Strains, Sprains & Tendonitis
Understanding the difference between strains, sprains and tendonitis
Because they’re often used interchangeably, the terms strain, sprain and tendonitis confuse many of us. Here’s a primer on these terms and some exercises to help you avoid or rehab certain injuries.
- Strains Your muscles are made up of tightly bundled fibers that merge into tendons. Tendons consist of thick, rope-like tissues that attach muscle to bone. A muscle strain is an injury to the muscle or the tendon—usually in the form of a pull or tear. Strains are typically the result of muscle imbalances, stretching or twisting, or lack of pre-exercise warm-up.
- Tendonitis Tendonitis is an inflammation of the tendon, usually due to abrupt stretching or repetitive overuse. Golfer’s elbow, tennis elbow and Achilles tendonitis are common forms.
- Sprains Sprains involve injury to ligaments—tough, fibrous tissue that connects bone to bone and holds joints together. A sprain usually results from a fall, twist, or blow causing a ligament to be stretched or torn.
Treatment for Strains, Sprains & Tendonitis
For a strain, sprain or tendonitis, the initial treatment is RICE (Rest Ice Compression Elevation) and avoidance of activities that cause pain. Give your doctor a call if you think you may have broken a bone or if pain and swelling persist.
Triangle Pose (hamstring stretch)
This stretches hamstring muscles and helps rehab an existing strain.
- Stand with your feet wide apart, as shown, with your left foot pointed straight forward and your right foot pointed to the side. Start slowly; stop if you feel pain. For stability, you can do this against a wall.
- Extend your arms to the sides and slowly reach your right arm down your right leg and your left arm toward the ceiling, as shown. For stability, hold your right ankle with your right hand. Both knees should be straight but not locked.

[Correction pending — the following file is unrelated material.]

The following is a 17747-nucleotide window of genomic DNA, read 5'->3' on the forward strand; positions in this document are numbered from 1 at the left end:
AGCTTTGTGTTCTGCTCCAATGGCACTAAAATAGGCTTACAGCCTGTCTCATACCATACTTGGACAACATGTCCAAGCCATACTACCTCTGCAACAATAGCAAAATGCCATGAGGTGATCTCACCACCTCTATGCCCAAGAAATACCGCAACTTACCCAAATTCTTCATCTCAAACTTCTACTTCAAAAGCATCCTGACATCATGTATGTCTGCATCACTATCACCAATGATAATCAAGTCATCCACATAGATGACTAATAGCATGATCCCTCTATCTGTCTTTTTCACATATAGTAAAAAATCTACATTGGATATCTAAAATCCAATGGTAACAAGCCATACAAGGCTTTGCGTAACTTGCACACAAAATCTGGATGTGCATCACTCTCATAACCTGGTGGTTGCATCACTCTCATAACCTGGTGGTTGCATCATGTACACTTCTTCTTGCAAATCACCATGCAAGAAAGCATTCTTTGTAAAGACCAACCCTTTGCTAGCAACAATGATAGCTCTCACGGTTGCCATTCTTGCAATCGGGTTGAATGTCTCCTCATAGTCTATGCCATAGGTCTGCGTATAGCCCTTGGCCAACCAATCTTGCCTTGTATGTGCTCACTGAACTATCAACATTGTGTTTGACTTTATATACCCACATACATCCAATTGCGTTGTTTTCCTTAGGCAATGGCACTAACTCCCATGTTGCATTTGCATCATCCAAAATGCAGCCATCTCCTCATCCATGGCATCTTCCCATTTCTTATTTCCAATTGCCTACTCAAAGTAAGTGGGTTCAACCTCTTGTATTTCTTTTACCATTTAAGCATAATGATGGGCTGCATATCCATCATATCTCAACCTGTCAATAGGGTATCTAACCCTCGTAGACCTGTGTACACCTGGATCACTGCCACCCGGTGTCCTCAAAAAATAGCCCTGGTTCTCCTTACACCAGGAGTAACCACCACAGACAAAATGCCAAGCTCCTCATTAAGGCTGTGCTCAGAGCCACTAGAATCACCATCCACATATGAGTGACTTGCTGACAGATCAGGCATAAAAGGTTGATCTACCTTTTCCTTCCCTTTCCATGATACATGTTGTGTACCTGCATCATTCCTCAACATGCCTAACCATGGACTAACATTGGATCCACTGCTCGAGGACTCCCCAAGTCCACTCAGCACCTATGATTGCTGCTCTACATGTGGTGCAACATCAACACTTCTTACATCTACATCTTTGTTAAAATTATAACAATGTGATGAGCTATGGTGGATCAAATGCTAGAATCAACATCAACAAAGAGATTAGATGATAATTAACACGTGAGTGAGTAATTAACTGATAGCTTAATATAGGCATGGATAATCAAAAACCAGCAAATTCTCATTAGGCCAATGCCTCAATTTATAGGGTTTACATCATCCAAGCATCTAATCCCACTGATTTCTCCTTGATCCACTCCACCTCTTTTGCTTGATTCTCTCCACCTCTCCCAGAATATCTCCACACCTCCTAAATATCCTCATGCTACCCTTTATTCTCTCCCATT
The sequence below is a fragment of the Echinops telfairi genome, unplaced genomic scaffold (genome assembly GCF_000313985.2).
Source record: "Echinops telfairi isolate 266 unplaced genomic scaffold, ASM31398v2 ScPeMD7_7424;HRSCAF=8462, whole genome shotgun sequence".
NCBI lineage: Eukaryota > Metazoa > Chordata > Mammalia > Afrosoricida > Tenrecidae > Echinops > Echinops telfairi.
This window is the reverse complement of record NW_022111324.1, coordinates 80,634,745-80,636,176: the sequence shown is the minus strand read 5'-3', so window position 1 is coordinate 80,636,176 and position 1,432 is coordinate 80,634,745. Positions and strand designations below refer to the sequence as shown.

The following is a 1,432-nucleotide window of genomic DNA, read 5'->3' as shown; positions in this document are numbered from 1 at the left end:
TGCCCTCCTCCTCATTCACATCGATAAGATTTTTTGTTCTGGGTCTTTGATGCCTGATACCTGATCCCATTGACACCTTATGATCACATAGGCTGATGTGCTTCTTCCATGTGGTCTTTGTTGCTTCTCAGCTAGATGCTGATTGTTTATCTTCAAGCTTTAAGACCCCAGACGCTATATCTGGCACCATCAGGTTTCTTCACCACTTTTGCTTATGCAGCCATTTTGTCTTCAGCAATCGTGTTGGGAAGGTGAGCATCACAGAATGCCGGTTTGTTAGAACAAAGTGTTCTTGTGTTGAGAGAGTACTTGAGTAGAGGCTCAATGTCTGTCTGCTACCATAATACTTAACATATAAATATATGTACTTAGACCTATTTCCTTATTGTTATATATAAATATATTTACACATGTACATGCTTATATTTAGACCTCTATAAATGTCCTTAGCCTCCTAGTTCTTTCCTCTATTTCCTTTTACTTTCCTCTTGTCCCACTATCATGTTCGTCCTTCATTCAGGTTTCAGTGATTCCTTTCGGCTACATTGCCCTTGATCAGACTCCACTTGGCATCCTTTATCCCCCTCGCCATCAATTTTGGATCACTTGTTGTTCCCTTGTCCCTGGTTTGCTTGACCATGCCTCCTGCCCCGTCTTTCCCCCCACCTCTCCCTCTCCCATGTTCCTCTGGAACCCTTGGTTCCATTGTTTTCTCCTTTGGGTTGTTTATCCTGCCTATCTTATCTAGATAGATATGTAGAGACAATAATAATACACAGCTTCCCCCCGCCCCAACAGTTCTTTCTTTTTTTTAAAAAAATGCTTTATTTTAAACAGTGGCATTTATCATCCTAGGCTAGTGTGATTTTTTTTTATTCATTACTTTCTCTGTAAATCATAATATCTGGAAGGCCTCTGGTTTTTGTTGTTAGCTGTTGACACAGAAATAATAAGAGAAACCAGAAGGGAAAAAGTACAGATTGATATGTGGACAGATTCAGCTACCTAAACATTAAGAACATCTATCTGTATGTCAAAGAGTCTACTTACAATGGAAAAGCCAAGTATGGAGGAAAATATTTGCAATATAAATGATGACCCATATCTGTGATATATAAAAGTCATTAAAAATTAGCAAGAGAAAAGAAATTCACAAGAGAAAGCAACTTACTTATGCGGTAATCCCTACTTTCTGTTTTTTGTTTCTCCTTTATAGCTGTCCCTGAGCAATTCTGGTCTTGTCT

- Hold the position for 30 to 60 seconds. Repeat twice more on both sides.
Ball Squeezes (wrist & forearm strengthening)
By strengthening wrists and forearms, ball squeezes can help reduce the risk of wrist and elbow injuries. If you’re injured already, do them only if they cause no pain. Do this exercise separately from the towel curls, below.
- Place a rubber ball or tennis ball in the palm of your hand and squeeze 25 times. If you experience pain, use a sponge or piece of foam.
- Rest for 1 to 3 minutes; repeat at least 3 more times.
Towel Curls (ankle range of motion)
If you have an ankle sprain, this can help. Do the exercise separately from the ball squeeze, above.
- Sit in a chair with a hand towel placed in front of you on an uncarpeted floor. Keep your heel on the ground and grab the towel with your toes. Let go. Repeat until the whole towel is scrunched up under your foot.
- Dig your toes into the scrunched towel and push it out from under your foot. Repeat until the towel is flat.
- For maximum benefit, perform this exercise 10 to 30 times, 3 to 5 times a day.
Jessica Smith has a master’s degree in bioengineering. She holds certifications from the Aerobics and Fitness Association of America and the American College of Sports Medicine.
From our sister publication, REMEDY